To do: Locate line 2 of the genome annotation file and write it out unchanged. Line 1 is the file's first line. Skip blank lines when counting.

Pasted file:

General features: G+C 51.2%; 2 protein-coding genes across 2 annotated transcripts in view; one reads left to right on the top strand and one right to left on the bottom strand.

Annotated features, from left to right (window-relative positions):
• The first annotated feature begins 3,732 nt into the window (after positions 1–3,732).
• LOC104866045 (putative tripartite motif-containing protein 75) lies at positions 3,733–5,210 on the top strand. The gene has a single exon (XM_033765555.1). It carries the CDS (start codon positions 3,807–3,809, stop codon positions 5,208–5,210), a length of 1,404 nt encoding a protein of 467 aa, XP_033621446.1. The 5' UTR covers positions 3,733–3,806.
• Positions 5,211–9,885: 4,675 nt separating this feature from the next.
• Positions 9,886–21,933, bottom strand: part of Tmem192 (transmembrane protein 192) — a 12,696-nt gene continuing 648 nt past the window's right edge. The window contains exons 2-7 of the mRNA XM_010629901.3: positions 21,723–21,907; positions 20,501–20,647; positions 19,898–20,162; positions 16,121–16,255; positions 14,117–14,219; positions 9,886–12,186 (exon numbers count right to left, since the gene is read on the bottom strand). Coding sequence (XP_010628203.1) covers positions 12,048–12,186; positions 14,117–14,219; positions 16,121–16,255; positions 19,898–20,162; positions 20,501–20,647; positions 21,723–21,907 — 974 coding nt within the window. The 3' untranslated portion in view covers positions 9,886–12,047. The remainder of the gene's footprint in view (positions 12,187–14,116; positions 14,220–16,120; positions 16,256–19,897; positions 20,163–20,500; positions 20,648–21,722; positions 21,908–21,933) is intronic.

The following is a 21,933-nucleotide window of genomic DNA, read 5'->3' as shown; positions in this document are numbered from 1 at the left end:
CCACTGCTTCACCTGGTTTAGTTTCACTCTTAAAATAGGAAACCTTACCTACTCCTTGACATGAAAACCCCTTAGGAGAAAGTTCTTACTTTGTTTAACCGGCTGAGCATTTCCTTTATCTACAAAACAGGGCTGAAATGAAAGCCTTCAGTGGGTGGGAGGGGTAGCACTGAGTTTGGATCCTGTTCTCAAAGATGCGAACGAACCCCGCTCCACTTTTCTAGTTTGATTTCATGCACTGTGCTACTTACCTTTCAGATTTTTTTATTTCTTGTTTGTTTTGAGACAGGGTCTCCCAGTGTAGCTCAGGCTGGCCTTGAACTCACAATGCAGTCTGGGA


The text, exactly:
Annotated features, from left to right (window-relative positions):